Monday, July 21, 2014
Your Call Is Important To Us - Saturday
‘I’m doing it. I’m doing it you automated arsehole!’
‘Hey what’s with the swearing?’ Asks my wife coming into the room with a pained look on her face. I could have an adult, level-headed discussion as to whether or not arsehole is actually a swear word, but I’m rather pre-occupied.
‘She’s asking again.’ I shout, feeling my blood pressure rising and getting that ringing in the ears which seems to last longer and longer, despite not having stood too close to a giant set of Marshall speakers for a decade or two.
‘Asking what?’ Says my wife placidly. Nothing inflames my ire more, when I’m trying to have a first-class rant, than someone speaking to me calmly - automated or not.
‘The f***ing taped bimbo.’ I shout in a voice an octave higher than my optimum pitch. She looks at me chidingly. ‘Yes. that was a swear word.’ I concede. ‘But these bastards are doing my head in.’
‘Do you want me to continue the call?’ Asks my wife condescendingly. That doesn’t help. Doesn’t help at all.
‘I’m pushing option one, when she says.’ I scream, hammering the phone’s keyboard like a psychotic woodpecker. ‘But nothing bloody well happens.’
‘Bloody isn’t a proper swearword.’ I counter, before she winds my spring any tighter. It probably is, but all reason left me about five minutes into the call, and I’ve yet to speak to a human being.
‘Have you tried the other phone?’ Suggests my wife, disappearing briefly then bringing me the wireless handset, the one that drops the signal randomly, just to add to my woes. I look at the old wired handset in my palm, then prod the hash key wildly over and over. I read somewhere if you keep pushing one button - can’t remember which one - you bypass the queuing system and get to speak to someone with a pulse.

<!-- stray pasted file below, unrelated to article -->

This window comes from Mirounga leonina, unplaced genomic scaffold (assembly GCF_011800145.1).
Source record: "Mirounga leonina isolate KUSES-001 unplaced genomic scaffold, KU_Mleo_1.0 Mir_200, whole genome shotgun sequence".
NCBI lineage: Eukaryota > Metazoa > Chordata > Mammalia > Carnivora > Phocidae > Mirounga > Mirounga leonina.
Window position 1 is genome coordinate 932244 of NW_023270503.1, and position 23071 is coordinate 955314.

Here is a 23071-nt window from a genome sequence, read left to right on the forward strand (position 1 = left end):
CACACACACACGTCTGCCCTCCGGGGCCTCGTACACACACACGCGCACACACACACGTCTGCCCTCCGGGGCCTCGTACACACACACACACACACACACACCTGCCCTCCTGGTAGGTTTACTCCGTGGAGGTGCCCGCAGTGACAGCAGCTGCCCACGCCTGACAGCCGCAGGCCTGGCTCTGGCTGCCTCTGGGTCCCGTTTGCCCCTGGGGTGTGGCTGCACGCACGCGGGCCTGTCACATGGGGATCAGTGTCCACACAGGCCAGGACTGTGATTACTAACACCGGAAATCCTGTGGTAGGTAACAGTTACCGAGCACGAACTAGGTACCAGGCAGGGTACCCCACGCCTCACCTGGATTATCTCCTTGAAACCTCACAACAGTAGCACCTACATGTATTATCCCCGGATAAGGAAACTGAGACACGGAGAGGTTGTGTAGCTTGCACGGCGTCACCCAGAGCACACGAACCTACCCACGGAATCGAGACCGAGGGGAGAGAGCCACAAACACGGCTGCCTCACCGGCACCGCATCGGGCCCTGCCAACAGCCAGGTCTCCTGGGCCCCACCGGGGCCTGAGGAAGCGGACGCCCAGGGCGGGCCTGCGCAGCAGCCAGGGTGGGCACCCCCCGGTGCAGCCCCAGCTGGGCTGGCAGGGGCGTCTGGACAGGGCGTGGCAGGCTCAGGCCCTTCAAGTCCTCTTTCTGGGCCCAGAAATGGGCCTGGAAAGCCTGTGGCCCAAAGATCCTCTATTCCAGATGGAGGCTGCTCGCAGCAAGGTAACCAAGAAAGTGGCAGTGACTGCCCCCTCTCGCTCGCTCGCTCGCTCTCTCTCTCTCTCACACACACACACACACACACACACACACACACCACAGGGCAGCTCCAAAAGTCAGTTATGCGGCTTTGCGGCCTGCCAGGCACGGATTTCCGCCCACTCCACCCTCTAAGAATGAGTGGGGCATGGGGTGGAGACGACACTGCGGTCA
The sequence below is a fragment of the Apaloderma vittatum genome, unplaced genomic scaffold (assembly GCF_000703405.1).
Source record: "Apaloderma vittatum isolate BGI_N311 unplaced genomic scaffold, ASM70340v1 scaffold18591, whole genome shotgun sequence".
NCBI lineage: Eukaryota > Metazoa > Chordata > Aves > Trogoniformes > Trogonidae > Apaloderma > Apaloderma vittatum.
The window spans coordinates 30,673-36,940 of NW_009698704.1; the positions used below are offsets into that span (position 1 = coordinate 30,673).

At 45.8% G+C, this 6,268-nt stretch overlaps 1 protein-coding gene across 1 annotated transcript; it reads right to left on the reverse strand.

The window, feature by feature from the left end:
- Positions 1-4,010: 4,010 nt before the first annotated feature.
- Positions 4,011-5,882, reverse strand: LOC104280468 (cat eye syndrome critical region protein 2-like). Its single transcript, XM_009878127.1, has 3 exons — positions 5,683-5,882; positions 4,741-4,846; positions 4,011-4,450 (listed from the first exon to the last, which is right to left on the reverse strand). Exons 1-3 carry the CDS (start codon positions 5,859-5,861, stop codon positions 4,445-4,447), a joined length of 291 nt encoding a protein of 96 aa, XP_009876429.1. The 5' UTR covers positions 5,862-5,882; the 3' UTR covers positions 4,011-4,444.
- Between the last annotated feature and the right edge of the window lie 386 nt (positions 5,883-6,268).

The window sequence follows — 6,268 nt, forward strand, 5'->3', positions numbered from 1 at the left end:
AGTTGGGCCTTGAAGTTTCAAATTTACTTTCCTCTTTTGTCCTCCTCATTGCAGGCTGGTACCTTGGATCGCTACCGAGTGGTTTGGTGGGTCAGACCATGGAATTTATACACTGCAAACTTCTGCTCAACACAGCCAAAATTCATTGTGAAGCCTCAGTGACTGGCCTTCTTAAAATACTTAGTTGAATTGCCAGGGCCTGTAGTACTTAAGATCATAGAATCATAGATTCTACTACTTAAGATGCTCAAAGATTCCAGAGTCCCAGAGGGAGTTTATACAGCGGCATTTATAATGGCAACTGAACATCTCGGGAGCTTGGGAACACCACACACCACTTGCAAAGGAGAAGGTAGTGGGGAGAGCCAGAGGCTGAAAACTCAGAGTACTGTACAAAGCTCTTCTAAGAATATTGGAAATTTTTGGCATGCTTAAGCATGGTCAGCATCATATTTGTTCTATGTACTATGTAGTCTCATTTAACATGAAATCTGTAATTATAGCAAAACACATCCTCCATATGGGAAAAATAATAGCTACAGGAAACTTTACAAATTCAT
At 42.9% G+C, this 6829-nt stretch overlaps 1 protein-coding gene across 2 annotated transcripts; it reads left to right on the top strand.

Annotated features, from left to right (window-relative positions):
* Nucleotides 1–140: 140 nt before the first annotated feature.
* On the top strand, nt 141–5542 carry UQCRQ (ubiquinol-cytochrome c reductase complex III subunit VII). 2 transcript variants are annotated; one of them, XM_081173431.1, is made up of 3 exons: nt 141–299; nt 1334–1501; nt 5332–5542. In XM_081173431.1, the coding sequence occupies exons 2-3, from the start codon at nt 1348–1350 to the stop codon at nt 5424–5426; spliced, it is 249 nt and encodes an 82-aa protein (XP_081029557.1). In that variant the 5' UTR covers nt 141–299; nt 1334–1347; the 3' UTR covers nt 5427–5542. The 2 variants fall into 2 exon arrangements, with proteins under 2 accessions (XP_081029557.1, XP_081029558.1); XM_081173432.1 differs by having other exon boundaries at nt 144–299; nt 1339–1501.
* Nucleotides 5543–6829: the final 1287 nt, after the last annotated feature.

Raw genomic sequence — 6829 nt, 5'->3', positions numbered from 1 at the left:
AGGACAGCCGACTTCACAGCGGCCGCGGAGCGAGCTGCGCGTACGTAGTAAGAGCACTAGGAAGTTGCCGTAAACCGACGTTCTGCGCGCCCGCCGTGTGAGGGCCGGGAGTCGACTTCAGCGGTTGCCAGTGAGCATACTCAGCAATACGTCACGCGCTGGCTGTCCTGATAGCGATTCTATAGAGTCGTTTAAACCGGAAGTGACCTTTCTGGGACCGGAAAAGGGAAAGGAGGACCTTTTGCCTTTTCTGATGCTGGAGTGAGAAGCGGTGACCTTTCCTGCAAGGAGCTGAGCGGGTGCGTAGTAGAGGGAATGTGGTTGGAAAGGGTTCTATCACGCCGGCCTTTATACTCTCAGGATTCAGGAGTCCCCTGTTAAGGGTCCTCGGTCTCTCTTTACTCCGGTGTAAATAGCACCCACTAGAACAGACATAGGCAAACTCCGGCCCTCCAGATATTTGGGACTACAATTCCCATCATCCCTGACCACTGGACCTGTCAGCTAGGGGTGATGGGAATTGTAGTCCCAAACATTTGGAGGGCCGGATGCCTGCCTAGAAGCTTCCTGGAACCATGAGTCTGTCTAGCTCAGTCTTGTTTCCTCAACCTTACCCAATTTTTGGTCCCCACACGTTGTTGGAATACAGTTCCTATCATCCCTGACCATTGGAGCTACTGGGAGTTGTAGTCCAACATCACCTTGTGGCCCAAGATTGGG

The renewal notice for my house and contents, with a well known insurance company, came through today. Four pages of decipherable gibberish guaranteed to sap your will to live after two paragraphs. The only pertinent bit was the figure they would take from my debit card. No need to call us we’ll renew automatically for you said the missive helpfully.
Now I’ve helped flog worthless endowment policies, discredited payment protection plans, life cover and even piggin’ pet cover. The one thing I’ve learnt, apart from the tasty introducer’s commission you can generate, is that loyalty is for fools. The actuaries rely on your inertia and impenetrable documentation. The existing customer pays a mug punters premium, while the new client is wooed like a Premiership footballer at a night club.
‘So we don’t make a claim, and insure cars with these charlatans and they stuff the premium up fifteen percent.’ I told my wife witheringly before the call commenced. ‘It’s probably all the flooding.’ She answered wetly. Consequently, I was on a mission. The first blast of taped Vivaldi and the red-rag to a bull message that my call might be taped to help improve the customer experience suffered, the push button hell started.
‘Good morning Katy speaking. May I have your policy number?’ Asks a unusually Anglo-Saxon sounding voice. That throws me momentarily. I eventually parrot the number, after searching wildly for the information before my wife prods a finger at the string of digits in tiny print - the reading glasses are stalking me relentlessly. Then it’s my full name, address, postcode, date of birth, shoe size and preferred sexual position - for security purposes…
Estate agents get plentiful complaints, so I know being rude to a real person doesn’t help anyone’s cause. Controlled, polite yet with a faintly menacing undertone, is what I’m aiming for as I voice my displeasure.
‘I can apply a manual discount,’ says Katy pleasantly. ‘But the machine just generates the initial renewal.’ I bet it does.
‘This recognises your loyalty and no claims record.’ Continues Katy warmly, before reeling off a multi-paragraphed script of disclaimers and warnings that she must know nobody listens to.
End result: £40 less - and cheaper than two years ago.
Consider this a service - no need to ring me.
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